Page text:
Fiction is the lie through which we tell the truth.
When I start to write a story, I don’t know the conclusion at all and I don’t know what’s going to happen next. If there is a murder case as the first thing, I don’t know who the killer is. I write the book because I would like to find out. If I know who the killer is, there’s no purpose to writing the story.
The short story, if you really are intense and you have an exciting idea, writes itself in a few hours. I try to encourage my student friends and my writer friends to write a short story in one day so it has a skin around it, its own intensity, its own life, its own reason for being. There’s a reason why the idea occurred to you at that hour anyway, so go with that and investigate it, get it down. Two or three thousand words in a few hours is not that hard. Don’t let people interfere with you. Boot ’em out, turn off the phone, hide away, get it done. If you carry a short story over to the next day you may overnight intellectualize something about it and try to make it too fancy, try to please someone.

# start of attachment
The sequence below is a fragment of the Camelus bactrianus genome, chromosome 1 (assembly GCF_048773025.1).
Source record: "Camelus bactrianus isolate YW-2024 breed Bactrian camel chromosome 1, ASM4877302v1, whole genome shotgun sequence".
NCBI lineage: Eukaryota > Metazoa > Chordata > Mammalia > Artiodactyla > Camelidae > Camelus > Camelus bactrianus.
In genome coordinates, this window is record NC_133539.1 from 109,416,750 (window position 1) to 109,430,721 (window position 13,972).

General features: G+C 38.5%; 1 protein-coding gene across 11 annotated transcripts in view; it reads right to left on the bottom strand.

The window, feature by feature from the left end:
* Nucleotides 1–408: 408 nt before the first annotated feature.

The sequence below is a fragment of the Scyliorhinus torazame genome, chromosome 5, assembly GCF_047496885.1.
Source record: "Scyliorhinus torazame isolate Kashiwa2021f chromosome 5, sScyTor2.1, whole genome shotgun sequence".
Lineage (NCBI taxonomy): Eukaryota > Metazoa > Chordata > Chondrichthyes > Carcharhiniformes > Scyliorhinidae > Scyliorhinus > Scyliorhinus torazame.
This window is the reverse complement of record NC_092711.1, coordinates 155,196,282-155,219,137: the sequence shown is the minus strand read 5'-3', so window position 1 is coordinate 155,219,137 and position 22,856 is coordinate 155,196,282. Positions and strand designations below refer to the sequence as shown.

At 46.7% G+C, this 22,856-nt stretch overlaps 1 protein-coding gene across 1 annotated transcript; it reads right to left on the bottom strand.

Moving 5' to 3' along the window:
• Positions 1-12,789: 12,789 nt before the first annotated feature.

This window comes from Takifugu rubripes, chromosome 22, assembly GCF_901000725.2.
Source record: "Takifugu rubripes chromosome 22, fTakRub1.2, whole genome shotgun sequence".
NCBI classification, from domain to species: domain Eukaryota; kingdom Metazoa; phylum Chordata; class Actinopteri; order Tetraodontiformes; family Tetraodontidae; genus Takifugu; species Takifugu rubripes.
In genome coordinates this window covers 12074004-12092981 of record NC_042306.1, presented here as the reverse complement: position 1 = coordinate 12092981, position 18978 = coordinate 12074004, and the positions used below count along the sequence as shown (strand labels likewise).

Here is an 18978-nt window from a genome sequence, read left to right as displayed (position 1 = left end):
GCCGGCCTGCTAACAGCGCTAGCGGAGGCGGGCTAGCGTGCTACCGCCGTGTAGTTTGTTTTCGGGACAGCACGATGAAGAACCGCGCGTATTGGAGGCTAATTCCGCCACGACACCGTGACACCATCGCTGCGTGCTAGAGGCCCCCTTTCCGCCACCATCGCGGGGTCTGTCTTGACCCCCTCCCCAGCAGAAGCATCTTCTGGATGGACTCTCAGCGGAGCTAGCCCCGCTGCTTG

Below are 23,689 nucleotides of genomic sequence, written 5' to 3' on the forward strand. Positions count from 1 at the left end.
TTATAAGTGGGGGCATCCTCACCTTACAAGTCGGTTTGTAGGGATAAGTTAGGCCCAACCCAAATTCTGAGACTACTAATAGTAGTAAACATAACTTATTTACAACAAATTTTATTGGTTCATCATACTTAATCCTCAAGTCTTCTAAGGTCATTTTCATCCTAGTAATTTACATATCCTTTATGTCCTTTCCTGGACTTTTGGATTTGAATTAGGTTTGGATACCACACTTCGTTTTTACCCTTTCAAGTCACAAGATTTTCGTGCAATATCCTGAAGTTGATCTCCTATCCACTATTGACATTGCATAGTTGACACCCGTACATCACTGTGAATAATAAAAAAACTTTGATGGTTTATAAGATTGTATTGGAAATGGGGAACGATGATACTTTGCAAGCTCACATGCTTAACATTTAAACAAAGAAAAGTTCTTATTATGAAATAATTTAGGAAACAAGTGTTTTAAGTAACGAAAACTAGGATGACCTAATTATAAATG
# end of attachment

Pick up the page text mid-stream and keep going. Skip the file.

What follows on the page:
You must try to know everything that has ever been written that is worth remembering, and you must keep up with what your contemporaries are doing. Fitzgerald’s advice to his daughter, Scottie, is as good as any there is on this subject: you must try to absorb six good authors a year. This means that you do not read books as an English major is trained to read them; you swallow them. You ingest them, and move on. You do not stop to analyze or think much; you just take them into yourself, and go on to the next one. And you read obsessively, too: if you really like something, you read it over and over through the years. You come to know the world’s literature by heart. Every good writer I know or have known began with an insatiable appetite for books, for plundering what is in them, for the nourishment provided by them, which you can’t get from any other source.
Richard Bausch, Letter to a Young Writer